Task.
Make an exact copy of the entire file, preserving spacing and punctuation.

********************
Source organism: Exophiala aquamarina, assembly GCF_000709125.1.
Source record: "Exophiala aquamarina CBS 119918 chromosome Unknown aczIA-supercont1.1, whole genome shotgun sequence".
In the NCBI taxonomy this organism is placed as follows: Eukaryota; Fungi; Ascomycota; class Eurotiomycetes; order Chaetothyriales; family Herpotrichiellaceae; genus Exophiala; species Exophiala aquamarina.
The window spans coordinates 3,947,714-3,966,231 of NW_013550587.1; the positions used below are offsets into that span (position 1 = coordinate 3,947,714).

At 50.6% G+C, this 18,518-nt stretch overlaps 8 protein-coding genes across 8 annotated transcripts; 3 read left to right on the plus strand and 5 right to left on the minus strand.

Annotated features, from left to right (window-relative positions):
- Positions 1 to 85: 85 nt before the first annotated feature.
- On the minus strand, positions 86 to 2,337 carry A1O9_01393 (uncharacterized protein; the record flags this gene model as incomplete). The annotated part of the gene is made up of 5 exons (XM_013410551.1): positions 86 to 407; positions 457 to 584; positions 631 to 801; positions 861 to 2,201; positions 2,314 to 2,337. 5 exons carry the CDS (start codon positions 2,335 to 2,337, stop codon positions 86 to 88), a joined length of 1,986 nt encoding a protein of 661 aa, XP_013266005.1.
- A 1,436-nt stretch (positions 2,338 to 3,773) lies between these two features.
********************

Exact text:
Source organism: Exophiala aquamarina, assembly GCF_000709125.1.
Source record: "Exophiala aquamarina CBS 119918 chromosome Unknown aczIA-supercont1.1, whole genome shotgun sequence".
In the NCBI taxonomy this organism is placed as follows: Eukaryota; Fungi; Ascomycota; class Eurotiomycetes; order Chaetothyriales; family Herpotrichiellaceae; genus Exophiala; species Exophiala aquamarina.
The window spans coordinates 3,947,714-3,966,231 of NW_013550587.1; the positions used below are offsets into that span (position 1 = coordinate 3,947,714).

At 50.6% G+C, this 18,518-nt stretch overlaps 8 protein-coding genes across 8 annotated transcripts; 3 read left to right on the plus strand and 5 right to left on the minus strand.

Annotated features, from left to right (window-relative positions):
- Positions 1 to 85: 85 nt before the first annotated feature.
- On the minus strand, positions 86 to 2,337 carry A1O9_01393 (uncharacterized protein; the record flags this gene model as incomplete). The annotated part of the gene is made up of 5 exons (XM_013410551.1): positions 86 to 407; positions 457 to 584; positions 631 to 801; positions 861 to 2,201; positions 2,314 to 2,337. 5 exons carry the CDS (start codon positions 2,335 to 2,337, stop codon positions 86 to 88), a joined length of 1,986 nt encoding a protein of 661 aa, XP_013266005.1.
- A 1,436-nt stretch (positions 2,338 to 3,773) lies between these two features.